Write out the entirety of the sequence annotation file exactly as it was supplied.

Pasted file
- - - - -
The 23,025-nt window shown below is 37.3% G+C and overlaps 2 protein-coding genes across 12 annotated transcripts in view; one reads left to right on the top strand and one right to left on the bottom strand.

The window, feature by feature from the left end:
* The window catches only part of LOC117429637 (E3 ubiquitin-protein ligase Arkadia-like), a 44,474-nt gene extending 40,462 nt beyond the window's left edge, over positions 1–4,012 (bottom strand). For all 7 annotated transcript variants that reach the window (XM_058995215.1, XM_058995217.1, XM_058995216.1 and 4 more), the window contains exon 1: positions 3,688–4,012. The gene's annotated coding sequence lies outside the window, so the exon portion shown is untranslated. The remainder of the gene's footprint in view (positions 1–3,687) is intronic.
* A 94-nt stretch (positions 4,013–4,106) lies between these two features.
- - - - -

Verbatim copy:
The 23,025-nt window shown below is 37.3% G+C and overlaps 2 protein-coding genes across 12 annotated transcripts in view; one reads left to right on the top strand and one right to left on the bottom strand.

The window, feature by feature from the left end:
* The window catches only part of LOC117429637 (E3 ubiquitin-protein ligase Arkadia-like), a 44,474-nt gene extending 40,462 nt beyond the window's left edge, over positions 1–4,012 (bottom strand). For all 7 annotated transcript variants that reach the window (XM_058995215.1, XM_058995217.1, XM_058995216.1 and 4 more), the window contains exon 1: positions 3,688–4,012. The gene's annotated coding sequence lies outside the window, so the exon portion shown is untranslated. The remainder of the gene's footprint in view (positions 1–3,687) is intronic.
* A 94-nt stretch (positions 4,013–4,106) lies between these two features.